and type this below command to start samba service automatically while booting.

[root@localhost ~]# chkconfig --levels 235 smb on

Samba testing :

Step 7 » You can check  your configuration by using testparm command

[root@localhost ~]# testparm
Load smb config files from /etc/samba/smb.conf
rlimit_max: increasing rlimit_max (1024) to minimum Windows limit (16384)
Processing section "[homes]"
Processing section "[printers]"
Processing section "[share]"
Loaded services file OK.
Press enter to see a dump of your service definitions
workgroup = MYGROUP
server string = Samba Server Version %v
log file = /var/log/samba/log.%m
max log size = 50
cups options = raw
comment = Home Directories
read only = No
browseable = No
comment = All Printers
path = /var/spool/samba
printable = Yes
browseable = No
comment = Share
path = /share
valid users = shareuser
read only = No

You can see your share sections. Here by default home folders of users will be displayed . you can comment the unwanted section using “;” symbol .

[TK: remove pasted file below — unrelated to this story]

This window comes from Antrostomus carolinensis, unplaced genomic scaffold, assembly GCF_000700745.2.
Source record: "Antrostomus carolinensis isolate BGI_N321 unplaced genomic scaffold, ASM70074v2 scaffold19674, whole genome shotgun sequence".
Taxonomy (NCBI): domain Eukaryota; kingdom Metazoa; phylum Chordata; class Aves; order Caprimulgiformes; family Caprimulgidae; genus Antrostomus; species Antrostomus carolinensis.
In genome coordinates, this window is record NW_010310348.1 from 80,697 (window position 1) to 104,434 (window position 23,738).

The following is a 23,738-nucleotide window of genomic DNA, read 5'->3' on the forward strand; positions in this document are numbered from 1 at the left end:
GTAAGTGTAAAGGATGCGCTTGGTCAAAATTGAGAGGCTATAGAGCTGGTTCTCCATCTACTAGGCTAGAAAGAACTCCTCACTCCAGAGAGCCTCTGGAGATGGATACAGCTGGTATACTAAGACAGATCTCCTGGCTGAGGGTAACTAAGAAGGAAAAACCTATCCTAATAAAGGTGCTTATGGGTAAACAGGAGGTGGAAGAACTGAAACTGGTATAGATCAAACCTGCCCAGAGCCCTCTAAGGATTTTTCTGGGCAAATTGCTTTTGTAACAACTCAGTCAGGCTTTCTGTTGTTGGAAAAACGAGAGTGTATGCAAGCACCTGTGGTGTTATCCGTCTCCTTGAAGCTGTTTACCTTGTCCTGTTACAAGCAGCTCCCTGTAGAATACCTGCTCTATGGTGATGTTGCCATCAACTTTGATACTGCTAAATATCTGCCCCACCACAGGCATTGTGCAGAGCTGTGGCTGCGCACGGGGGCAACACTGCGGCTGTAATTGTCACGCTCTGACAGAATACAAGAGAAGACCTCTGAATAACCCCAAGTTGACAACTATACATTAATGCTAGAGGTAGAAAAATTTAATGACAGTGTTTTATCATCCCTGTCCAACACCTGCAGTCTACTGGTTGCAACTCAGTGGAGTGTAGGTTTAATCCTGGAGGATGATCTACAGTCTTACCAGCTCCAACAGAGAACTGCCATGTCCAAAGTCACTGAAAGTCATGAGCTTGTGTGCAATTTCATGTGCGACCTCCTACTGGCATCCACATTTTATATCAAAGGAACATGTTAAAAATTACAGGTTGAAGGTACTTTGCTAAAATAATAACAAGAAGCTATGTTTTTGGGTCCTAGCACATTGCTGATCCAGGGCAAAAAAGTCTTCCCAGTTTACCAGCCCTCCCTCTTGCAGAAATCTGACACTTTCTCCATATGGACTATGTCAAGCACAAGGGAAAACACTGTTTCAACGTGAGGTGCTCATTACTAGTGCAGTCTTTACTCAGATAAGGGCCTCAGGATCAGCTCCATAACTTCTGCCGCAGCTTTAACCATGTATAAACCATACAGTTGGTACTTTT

For example . you can comment homes section as below and restart the service using  “service smb restart”

[root@localhost ~]# service smb restart
[root@localhost ~]# chkconfig smb on
[root@localhost ~]# service nmb restart
[root@localhost ~]# chkconfig nmb on

Step 7 » Firewall Disable & selinux OFF

[root@localhost ~]# service iptables stop
[root@localhost ~]# getenforce 0

;comment = Home Directories
;read only = No
;browseable = No

Now you can access share folder on windows machine by typing \samba-server-ip on run prompt . you can see your share folder after entering username and password.

Show All Users on your samba server

[root@localhost ~]# tail /etc/passwd

Cheers ..

Vim OR Vi Editor

Hit the Esc key; that goes into command mode. Then you can type

  • :q to quit (short for :quit)
  • :q! to quit without saving (short for :quit!)
  • :wq to write and quit (think write and quit)
  • :x to write and quit (shorter than :wq)
  • :qa to quit all (short for :quitall)

When you press :, a : will appear at the bottom of the screen.

Or you can press Esc ZZ (Esc Shift+Z Shift+Z) to write/save if the file was changed, then quit.